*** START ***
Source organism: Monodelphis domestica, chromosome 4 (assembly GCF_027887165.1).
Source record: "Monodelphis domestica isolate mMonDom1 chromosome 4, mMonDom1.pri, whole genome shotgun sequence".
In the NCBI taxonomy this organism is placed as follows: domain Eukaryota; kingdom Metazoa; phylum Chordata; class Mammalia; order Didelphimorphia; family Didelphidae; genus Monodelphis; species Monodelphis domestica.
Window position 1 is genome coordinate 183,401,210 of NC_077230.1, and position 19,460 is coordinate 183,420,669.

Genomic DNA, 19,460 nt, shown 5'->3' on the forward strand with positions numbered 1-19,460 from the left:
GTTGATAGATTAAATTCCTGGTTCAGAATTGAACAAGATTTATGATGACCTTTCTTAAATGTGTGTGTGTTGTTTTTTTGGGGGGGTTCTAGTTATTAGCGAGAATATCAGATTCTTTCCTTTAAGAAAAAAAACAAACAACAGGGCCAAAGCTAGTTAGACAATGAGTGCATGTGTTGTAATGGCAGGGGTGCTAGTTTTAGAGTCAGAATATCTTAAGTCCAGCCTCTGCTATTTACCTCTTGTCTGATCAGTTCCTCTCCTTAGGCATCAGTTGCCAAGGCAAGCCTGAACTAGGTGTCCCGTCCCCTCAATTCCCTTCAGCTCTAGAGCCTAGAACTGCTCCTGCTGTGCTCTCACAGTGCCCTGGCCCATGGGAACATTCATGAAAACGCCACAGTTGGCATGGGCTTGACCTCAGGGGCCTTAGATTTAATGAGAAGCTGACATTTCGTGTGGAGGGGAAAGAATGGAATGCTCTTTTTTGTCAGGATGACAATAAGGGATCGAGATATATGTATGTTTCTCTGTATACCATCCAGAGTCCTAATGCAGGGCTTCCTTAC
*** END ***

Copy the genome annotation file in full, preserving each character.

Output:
Source organism: Monodelphis domestica, chromosome 4 (assembly GCF_027887165.1).
Source record: "Monodelphis domestica isolate mMonDom1 chromosome 4, mMonDom1.pri, whole genome shotgun sequence".
In the NCBI taxonomy this organism is placed as follows: domain Eukaryota; kingdom Metazoa; phylum Chordata; class Mammalia; order Didelphimorphia; family Didelphidae; genus Monodelphis; species Monodelphis domestica.
Window position 1 is genome coordinate 183,401,210 of NC_077230.1, and position 19,460 is coordinate 183,420,669.

Genomic DNA, 19,460 nt, shown 5'->3' on the forward strand with positions numbered 1-19,460 from the left:
GTTGATAGATTAAATTCCTGGTTCAGAATTGAACAAGATTTATGATGACCTTTCTTAAATGTGTGTGTGTTGTTTTTTTGGGGGGGTTCTAGTTATTAGCGAGAATATCAGATTCTTTCCTTTAAGAAAAAAAACAAACAACAGGGCCAAAGCTAGTTAGACAATGAGTGCATGTGTTGTAATGGCAGGGGTGCTAGTTTTAGAGTCAGAATATCTTAAGTCCAGCCTCTGCTATTTACCTCTTGTCTGATCAGTTCCTCTCCTTAGGCATCAGTTGCCAAGGCAAGCCTGAACTAGGTGTCCCGTCCCCTCAATTCCCTTCAGCTCTAGAGCCTAGAACTGCTCCTGCTGTGCTCTCACAGTGCCCTGGCCCATGGGAACATTCATGAAAACGCCACAGTTGGCATGGGCTTGACCTCAGGGGCCTTAGATTTAATGAGAAGCTGACATTTCGTGTGGAGGGGAAAGAATGGAATGCTCTTTTTTGTCAGGATGACAATAAGGGATCGAGATATATGTATGTTTCTCTGTATACCATCCAGAGTCCTAATGCAGGGCTTCCTTAC